The sea, the sea … in Barcelona

Another bright sunny day, so the seashore beckoned again – in Barcelona this time.

First though, we visited the Museu Marítim, located in the impressive Drassanes Reials, the mediaeval shipyard dating originally from the 13th century.  It was remodelled time and again till the 18th century, when it fell out of use.

Our main memory of this engaging and beautifully curated museum is of the impressively reconstructed galley ship the Galera Reyal of 1568, and all the instruments, arms, ordnance and documents associated with such a warship. 

What about this? Thirty oars each side, each manned by four slaves. These men toiled for hours and hours each day, shackled to the same spot for the entire voyage. They worked, ate and slept here, puddled in their own excrement. A ship such as theirs could never surprise the enemy. The smell preceded it by several knots. The exquisite ornamentation of this vessel, rich in symbolism, loses some of its allure against this background.

The whole of the dockyard area is rich in history. Here are just a few pictures, and from the more recently developed Port Vell.

14 thoughts on “The sea, the sea … in Barcelona”

  1. Magnificent ships and so uplifting to see blue sky – even if it’s only in your beautiful, sunny photos. You may have guessed it’s still very grey here. Enjoy that sun whilst you can! 😄

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  2. What a way to treat human beings, the way those slaves were treated, it’s a wonder the ships got anywhere. You find such interesting things to photograph and write about, I look forward to your posts.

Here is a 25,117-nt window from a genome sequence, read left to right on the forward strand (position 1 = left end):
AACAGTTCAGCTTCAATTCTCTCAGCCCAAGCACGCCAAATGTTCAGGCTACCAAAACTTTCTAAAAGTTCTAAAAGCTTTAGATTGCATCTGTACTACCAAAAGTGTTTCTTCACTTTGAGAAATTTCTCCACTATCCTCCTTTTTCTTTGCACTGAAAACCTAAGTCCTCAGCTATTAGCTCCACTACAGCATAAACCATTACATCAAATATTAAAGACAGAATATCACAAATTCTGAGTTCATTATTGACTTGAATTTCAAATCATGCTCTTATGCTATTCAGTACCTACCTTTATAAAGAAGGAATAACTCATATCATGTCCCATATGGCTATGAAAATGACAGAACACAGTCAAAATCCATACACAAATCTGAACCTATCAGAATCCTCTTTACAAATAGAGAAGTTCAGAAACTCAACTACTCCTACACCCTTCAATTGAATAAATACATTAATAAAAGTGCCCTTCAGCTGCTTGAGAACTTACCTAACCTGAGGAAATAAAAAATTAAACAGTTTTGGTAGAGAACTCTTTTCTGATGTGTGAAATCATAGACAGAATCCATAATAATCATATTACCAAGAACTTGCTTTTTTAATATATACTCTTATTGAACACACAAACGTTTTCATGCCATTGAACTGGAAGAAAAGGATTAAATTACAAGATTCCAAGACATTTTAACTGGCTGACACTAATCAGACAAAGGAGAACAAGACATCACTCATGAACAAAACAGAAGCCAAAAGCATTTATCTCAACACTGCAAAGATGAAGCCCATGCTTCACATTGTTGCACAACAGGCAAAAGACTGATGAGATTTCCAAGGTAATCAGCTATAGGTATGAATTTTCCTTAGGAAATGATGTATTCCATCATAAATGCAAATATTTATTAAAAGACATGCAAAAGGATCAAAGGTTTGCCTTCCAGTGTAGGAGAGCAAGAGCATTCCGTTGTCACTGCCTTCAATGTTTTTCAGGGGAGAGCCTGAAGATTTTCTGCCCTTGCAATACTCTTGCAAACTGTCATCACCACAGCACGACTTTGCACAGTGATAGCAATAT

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  3. You’re right about the magnificent ship losing some of its allure. And surely the appalling practice was counterproductive in other ways besides the smell preceding it; imagine the sores and infections and resulting loss of strength. Absolutely beautiful reflection in the last picture, including the statue of Christopher Columbus.

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  4. Did the museum provide the information about the slaves and the conditions they endured? So often museums gloss over such reality. It’s only in fairly recent times that American historical museums, like Colonial Williamsburg, have included a clear-eyed view of what the slave inhabitants went through. Your photos are lovely–what weather you’ve had!

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    1. Yes, this museum was excellent on background information, both palatable and unpalatable. The weather? Yes! We had lunch outside yesterday, before flying home to 12 degrees colder 😦

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  5. I guess if they regarded the slaves as sub human it makes sense they treated them the way we still treat cattle etc in factory farms – what a fascinating and depressing bit of history that I’d never heard before! Great photos.

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